Moradi and Lee [9] developed a redundancy resolution method for minimizing elbow movement based on Dahm and Joublin's closed-form solution. They analyzed the limitation of the redundancy angle parameter for the shoulder joint limits, which were not addressed by Dahm and Joublin. But the analysis was not complete because they only addressed one of the self-motion manifolds [15].It has been shown that multiple self-motion manifolds exist for a specific tip pose, and we have to select an appropriate manifold depending on the joint configurations when solving the inverse problem. Hence, their method will not always be usable.

Asfour and Dillmann [8] analytically solved the inverse kinematics of a humanoid robot arm using a description method of the human arm's posture. But their concern is not the problem of joint limits but a redundancy resolution for human-like motion.

Tondu [10] investigated some closed-form inverse kinematic modeling methods for an anthropomorphic arm and concluded that a joint parametrization method is good for conserving the vector space nature. But it can be shown that this conclusion is not generally correct. The reason will be given in the last part of this paper.

The problem of joint limits itself has been addressed by many researchers. The most known approach to this problem is based on some kind of potential functions. Namely, the inverse solution is determined by minimizing a function that has a huge potential at every joint limit. Many methods based on this approach have been proposed [11], [12], [13], [14], but the previous methods address the problem only in the velocity domain by using the Jacobian.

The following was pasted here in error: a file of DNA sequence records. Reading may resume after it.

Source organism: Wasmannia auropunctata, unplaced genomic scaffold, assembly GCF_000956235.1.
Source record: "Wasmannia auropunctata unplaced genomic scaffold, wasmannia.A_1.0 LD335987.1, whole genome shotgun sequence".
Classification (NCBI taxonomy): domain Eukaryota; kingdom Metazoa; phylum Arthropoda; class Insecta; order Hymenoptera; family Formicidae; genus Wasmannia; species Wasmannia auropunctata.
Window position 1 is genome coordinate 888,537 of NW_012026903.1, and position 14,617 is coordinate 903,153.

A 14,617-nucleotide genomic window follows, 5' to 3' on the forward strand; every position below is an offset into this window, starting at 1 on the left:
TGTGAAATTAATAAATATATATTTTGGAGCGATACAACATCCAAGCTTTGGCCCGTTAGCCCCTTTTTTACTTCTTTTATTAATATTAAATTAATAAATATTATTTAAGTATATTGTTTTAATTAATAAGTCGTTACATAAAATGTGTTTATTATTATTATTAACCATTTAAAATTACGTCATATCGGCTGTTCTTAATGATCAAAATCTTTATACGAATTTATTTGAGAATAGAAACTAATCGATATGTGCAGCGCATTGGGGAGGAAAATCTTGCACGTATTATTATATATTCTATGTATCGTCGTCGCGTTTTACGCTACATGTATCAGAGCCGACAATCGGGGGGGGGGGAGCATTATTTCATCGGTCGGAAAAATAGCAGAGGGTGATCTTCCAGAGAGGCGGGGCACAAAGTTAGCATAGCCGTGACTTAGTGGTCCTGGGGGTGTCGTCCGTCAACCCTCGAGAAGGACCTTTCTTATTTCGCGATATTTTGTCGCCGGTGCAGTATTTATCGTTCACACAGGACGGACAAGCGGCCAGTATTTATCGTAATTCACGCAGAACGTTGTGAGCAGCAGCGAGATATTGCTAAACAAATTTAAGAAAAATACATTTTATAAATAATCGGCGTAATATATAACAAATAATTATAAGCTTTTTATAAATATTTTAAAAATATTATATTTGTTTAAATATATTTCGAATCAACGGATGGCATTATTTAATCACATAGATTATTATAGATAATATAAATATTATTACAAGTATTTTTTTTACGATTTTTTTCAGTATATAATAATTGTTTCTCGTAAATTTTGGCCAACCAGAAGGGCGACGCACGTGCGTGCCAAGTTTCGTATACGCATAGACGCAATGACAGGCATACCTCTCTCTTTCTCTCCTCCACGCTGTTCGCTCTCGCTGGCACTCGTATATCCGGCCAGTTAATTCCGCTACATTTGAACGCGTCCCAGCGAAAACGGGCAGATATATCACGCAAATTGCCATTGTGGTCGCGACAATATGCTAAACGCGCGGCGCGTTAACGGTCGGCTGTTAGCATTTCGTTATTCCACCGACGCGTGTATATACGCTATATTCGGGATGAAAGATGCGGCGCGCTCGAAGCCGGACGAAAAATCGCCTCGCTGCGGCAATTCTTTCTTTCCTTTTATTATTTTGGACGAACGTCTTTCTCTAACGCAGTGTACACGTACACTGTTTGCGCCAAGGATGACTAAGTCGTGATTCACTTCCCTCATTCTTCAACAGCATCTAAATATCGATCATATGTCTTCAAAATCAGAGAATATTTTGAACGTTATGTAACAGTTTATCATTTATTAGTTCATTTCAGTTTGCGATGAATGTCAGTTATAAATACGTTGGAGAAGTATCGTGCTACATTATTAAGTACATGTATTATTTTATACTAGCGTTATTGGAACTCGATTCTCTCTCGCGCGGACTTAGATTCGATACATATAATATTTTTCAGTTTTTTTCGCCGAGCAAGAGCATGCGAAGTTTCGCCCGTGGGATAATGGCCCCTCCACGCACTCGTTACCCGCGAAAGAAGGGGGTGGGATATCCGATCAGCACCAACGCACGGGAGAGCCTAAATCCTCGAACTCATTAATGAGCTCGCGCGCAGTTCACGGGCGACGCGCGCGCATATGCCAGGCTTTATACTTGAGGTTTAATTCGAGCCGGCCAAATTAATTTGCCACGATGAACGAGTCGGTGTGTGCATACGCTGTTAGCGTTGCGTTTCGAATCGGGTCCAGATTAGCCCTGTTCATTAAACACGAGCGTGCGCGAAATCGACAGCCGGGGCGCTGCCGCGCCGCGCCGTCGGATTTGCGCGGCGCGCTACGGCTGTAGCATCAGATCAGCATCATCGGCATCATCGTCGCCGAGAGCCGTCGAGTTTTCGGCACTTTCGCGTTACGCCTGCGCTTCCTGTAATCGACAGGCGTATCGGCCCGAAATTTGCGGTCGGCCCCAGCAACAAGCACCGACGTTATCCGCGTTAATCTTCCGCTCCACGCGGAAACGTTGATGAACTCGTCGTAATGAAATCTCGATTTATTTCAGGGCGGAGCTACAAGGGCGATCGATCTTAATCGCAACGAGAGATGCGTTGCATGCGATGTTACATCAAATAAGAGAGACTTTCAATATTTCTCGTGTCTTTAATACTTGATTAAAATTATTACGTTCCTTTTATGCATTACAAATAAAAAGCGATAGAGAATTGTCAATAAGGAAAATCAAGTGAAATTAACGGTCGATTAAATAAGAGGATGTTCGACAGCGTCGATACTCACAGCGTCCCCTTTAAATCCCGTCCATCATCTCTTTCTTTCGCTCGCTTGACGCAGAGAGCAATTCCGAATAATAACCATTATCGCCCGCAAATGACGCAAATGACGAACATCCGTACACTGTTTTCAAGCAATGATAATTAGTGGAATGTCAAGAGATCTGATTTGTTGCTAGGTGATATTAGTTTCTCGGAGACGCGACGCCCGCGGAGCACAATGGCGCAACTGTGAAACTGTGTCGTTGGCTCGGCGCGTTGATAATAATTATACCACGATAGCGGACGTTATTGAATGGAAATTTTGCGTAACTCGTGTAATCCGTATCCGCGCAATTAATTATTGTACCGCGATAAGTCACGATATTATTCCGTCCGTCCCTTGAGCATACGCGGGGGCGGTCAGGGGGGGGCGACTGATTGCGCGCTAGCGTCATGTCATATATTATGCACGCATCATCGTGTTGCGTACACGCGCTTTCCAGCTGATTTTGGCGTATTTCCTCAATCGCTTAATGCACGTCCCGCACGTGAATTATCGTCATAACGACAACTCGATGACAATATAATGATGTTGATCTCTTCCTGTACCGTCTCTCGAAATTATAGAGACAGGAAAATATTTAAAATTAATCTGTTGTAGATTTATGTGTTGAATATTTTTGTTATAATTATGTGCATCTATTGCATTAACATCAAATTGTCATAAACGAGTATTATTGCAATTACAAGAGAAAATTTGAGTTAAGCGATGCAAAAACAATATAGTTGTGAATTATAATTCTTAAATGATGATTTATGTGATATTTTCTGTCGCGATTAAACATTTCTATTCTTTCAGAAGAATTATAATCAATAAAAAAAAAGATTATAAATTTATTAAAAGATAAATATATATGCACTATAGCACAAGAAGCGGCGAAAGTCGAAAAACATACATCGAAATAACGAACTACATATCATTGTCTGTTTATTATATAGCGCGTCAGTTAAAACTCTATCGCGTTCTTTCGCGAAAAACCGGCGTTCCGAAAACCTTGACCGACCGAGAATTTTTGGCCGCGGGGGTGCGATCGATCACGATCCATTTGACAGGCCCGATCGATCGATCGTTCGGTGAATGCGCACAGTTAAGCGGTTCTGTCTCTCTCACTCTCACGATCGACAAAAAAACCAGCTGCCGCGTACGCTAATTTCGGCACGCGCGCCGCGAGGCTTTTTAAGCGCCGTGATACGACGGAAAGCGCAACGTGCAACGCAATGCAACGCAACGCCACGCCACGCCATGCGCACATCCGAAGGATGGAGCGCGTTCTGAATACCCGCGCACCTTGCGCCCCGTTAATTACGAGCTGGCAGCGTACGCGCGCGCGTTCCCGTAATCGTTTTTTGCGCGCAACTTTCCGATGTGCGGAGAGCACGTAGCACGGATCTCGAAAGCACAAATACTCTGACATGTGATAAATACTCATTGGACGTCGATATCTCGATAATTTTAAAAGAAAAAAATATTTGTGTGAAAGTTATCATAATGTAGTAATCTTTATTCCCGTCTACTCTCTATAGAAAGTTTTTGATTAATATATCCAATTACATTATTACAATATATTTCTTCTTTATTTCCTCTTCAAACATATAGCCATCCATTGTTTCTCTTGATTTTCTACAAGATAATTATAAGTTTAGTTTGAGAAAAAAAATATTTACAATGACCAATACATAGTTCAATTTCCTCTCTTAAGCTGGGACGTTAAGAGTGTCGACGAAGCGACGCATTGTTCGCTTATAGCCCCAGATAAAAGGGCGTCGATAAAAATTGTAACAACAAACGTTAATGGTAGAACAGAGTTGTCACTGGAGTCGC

There are little researches that address the problem generally in the position domain. Lück and Lee [16] studied the topological properties of a self-motion in the global configuration space constrained by joint limits. They showed that each c-bundle [15] is split into separate regions by the joint limits. The result will be helpful to know abstracted characteristics of inverse solutions, but it does not provide how to solve the actual inverse problem.

### B. Overview

As reviewed earlier, the inverse kinematic problem has to be resolved in the position domain in order to address the problem of joint limits. However, the previous inverse kinematic methods are not sufficient to obtain all the feasible solutions for a generic case taking the joint limits into account. The objective of this paper is to propose a formal and complete methodology for analytically computing all the feasible inverse solutions of 7-DOF redundant manipulators in the global configuration space constrained by joint limits. Additionally, the paper presents how to apply the method to resolving the redundancy in the position domain. As an example, a redundancy resolution method for avoiding the joint limits is also developed.

This paper is organized in the following manner. In Section II, a parameterized inverse kinematic solution is derived for a 7-DOF manipulator model. In Section III, the relations between the redundancy and the joint displacements are investigated to develop a method for identifying feasible inverse solutions under joint limits. In Section IV, how the inverse kinematic computation method is applied to the redundancy resolution problem is described. In addition, as an example, analytical redundancy resolutions for avoiding joint limits are developed. Finally, in Section V, kinematic simulations are conducted to show that the proposed methods are indeed useful for inverse kinematic computation of a 7-DOF manipulator with joint limits.

SECTION II

## Parameterized Inverse Kinematic Solution